Review: Village Theatre’s ‘Matilda the Musical’ filled with life lessons

The cast of Matilda. (Photos by Mark Kitaoka and Tracy Martin)

The Village Theatre’s Matilda the Musical just opened at the Everett Performing Arts Center. On opening night, there wasn’t a seat to be had. This musical adaptation is the work of Dennis Kelly and Tim Minchin.

It’s actually Village Theatre’s second opening for Matilda — it ran for nearly two months in Issaquah before moving north.

I bumped into artistic director Jerry Dixon before the show. “I don’t know of any other theatre company that has two opening nights on two main stages,” said Dixon.

Holly Reichert (Matilda) and Marissa Ryder (Miss Honey).

I put in a pitch to have Village Theatre open first in Everett sometime. “We’ve considered that. The reason it doesn’t happen is our shop is right next to the Issaquah stage. Everything gets built down there. It’s really expensive to move the set and all the equipment,” said Dixon.

That makes a lot of sense. It’s hard for me to imagine the logistics and expense involved with even a single move.

As for the play itself, if you ever find hope in short supply, just take a close look at some of the young people around you.

The kids in the cast of Matilda have done something quite amazing. When you’re 10 or 12 and you commit nine months to a play, you’ve just spent a sizable fraction of your life on a project. It’s a major commitment, but in this case, the outcome is remarkable.

Nava Ruthfield (Matilda) and Shaunyce Omar (Mrs. Phelps) in a photo taken at an (almost) unrecognizable Spangler Book Exchange.

Village Theatre often splits a youthful leading role between two actors. On the evening I attended, Nava Ruthfield, (who put in an excellent performance as young Scout in To Kill A Mockingbird not too long ago with the Driftwood Players) held down the title role. Holly Reichert plays Matilda in alternating performances. The two Matildas have become good friends.

I never cease to be amazed by these young actors. In addition to being skilled at her craft, Ruthfield seems to be a very perceptive young woman. When asked what she hoped the audience would gain from the performance, she replied, ‘There’s a Roald Dahl quote ‘Inside all of us we have the power to change the world.’ It’s one of my favorite quotes. I hope the audience takes away that feeling.”

That’s one of the beautiful things about this play. As director and choreographer Kathryn Van Meter put it — there’s something powerful in putting “a young female protagonist at the head of a story about empowerment and the fight for justice.”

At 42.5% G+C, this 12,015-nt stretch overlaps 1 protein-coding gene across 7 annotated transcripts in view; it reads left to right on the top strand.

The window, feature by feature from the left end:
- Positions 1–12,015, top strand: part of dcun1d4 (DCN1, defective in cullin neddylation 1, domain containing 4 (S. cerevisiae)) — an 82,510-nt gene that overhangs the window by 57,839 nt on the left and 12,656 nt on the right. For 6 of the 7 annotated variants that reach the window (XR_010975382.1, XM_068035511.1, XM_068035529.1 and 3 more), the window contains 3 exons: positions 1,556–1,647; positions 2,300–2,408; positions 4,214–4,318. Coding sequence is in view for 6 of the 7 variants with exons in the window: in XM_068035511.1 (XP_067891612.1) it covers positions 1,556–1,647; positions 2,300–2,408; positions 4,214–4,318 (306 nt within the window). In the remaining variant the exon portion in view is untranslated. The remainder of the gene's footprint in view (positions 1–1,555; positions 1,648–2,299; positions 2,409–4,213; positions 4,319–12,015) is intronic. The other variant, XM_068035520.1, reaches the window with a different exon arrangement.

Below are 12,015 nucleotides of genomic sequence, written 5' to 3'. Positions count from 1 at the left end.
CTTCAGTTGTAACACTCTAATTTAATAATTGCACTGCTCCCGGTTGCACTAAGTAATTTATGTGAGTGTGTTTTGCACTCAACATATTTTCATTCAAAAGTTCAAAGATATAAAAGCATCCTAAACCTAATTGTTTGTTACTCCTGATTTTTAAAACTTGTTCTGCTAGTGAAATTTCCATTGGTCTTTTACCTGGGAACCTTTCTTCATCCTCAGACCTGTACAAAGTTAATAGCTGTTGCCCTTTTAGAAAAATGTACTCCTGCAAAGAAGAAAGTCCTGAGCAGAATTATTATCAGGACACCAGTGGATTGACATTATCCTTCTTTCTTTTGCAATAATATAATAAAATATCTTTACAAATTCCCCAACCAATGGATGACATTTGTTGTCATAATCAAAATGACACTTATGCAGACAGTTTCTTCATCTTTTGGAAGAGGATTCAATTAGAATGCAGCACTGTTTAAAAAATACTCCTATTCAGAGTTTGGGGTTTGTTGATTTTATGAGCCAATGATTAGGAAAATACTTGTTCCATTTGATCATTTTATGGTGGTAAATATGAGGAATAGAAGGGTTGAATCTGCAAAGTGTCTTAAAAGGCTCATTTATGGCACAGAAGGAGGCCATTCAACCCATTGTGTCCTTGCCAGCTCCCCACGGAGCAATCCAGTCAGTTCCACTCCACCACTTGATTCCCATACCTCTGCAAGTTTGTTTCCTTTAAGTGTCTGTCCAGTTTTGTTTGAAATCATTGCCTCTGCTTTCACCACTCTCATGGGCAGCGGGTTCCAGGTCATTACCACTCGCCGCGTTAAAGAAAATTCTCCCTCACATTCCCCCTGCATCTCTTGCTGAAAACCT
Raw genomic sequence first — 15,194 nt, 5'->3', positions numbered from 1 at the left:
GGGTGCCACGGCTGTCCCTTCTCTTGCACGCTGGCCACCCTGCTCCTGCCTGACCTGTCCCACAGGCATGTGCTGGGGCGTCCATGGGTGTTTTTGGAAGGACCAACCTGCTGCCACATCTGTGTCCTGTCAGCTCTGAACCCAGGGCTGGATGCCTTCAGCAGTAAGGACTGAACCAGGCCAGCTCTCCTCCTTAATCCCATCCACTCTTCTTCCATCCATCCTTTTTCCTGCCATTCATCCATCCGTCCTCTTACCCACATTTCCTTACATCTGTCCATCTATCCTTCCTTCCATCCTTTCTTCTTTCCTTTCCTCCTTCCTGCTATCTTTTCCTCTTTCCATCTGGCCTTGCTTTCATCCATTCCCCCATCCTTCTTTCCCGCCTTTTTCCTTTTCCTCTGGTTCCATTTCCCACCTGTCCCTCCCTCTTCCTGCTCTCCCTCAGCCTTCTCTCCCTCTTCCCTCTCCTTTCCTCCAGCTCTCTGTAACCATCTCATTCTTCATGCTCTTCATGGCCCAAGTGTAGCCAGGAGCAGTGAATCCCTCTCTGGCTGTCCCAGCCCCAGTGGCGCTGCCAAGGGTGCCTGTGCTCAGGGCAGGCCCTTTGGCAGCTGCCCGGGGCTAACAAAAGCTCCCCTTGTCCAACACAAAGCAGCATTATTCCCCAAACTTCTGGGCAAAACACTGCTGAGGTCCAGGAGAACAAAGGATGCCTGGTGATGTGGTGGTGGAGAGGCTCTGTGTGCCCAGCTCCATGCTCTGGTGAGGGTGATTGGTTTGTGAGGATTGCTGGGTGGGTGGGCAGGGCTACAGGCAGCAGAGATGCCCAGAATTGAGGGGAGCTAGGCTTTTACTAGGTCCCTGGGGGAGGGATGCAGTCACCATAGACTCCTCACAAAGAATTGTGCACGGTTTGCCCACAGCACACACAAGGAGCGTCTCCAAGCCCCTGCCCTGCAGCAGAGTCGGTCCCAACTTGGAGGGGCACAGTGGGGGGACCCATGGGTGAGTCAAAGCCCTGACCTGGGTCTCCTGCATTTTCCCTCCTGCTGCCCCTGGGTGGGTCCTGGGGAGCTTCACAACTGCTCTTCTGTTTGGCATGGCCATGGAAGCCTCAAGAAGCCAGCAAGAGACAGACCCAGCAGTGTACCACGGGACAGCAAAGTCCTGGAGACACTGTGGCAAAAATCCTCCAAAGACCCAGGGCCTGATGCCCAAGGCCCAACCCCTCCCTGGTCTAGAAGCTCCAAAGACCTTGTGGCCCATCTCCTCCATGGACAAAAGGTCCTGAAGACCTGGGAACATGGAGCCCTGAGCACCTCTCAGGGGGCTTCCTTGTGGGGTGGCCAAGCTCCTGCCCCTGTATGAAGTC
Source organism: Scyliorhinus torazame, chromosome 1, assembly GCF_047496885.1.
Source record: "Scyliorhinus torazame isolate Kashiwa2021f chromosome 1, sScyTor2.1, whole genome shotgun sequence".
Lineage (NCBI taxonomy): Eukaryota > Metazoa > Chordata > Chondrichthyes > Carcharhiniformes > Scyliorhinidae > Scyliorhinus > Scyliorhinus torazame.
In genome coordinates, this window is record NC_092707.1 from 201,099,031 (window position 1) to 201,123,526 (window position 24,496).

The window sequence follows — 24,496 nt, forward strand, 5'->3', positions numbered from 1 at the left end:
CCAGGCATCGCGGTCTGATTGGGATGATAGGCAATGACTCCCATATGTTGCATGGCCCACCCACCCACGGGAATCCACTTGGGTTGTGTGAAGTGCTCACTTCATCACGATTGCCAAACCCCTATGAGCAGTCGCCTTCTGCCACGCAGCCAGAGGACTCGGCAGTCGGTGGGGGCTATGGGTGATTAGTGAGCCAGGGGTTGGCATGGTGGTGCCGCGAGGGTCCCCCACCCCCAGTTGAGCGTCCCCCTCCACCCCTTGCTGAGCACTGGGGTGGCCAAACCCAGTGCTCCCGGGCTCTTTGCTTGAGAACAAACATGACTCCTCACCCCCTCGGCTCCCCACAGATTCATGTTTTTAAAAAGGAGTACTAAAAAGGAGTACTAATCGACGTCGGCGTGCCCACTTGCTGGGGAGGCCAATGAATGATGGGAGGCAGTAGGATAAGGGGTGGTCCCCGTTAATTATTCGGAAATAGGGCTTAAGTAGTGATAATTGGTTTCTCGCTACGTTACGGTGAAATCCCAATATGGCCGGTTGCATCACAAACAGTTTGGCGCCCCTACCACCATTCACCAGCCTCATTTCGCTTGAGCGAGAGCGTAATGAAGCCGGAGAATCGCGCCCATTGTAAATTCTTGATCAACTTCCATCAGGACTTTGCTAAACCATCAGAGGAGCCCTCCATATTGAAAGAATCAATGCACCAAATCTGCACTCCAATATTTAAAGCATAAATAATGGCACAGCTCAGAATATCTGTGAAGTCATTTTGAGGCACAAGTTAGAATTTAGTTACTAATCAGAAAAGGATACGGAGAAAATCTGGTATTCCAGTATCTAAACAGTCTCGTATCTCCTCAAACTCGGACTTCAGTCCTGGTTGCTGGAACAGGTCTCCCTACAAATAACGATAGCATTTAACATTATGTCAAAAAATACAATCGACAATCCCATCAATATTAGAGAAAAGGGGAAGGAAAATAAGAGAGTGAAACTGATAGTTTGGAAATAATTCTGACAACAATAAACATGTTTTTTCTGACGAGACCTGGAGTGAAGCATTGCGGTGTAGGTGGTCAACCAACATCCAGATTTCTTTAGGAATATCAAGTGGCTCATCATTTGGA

The cast of Matilda.

The story is set in part at “Crunchem Hall” where life is quite bleak, especially for the youngest students.

I couldn’t help but wonder if Roald Dahl himself had not been a victim of bullying and abuse at the hand of an intimidating headmistress or headmaster. I discovered this comment, and it was as I expected:

“All through my school life I was appalled by the fact that masters and senior boys were allowed literally to wound other boys, and sometimes quite severely… I couldn’t get over it. I never have got over it,” Dahl once said.

But unlike the evil headmistress Miss Trunchbull in Matilda (who received her well-deserved comeuppance in the play), one of Dahl’s tormentors became the Archbishop of Canterbury and crowned Queen Elizabeth II.

I guess that’s why it’s called fiction. But really, this just serves to reinforce one of the principle messages in Matilda. Life may not be fair, but we don’t have to grin and bear it. You may be little, but you can do a lot!

Nava Ruthfield (Matilda), Ivanna Wei (Acrobat), and Shaunyce Omar (Mrs. Phelps).

Scenic designer Matthew Smucker, master scenic artist Julia B. Franz, and anyone else involved in the design of the sets have my sincerest admiration. The library, the opening backdrop and classroom scenes are works of art. The swing scene and acrobat sequence were also exceptional.

Evil prevailed a little longer than I would have liked, but with so many wonderfully villainous characters in need of development, I suppose it couldn’t be helped.

There were the parents — Mr. and Mrs. Wormwood — so incredibly self absorbed and narcissistic, so devoid of redeeming qualities I couldn’t wait to see what Dahl had in store for them. Truly one of the greatest antagonists ever created by Dahl however, was the sadistic and maniacal headmistress Miss Trunchbull, played magnificently by Basil Harris. It was deeply satisfying when justice was finally meted out in the closing moments.

Matilda plays through Feb. 3. Good seats are still available at

— By James Spangler

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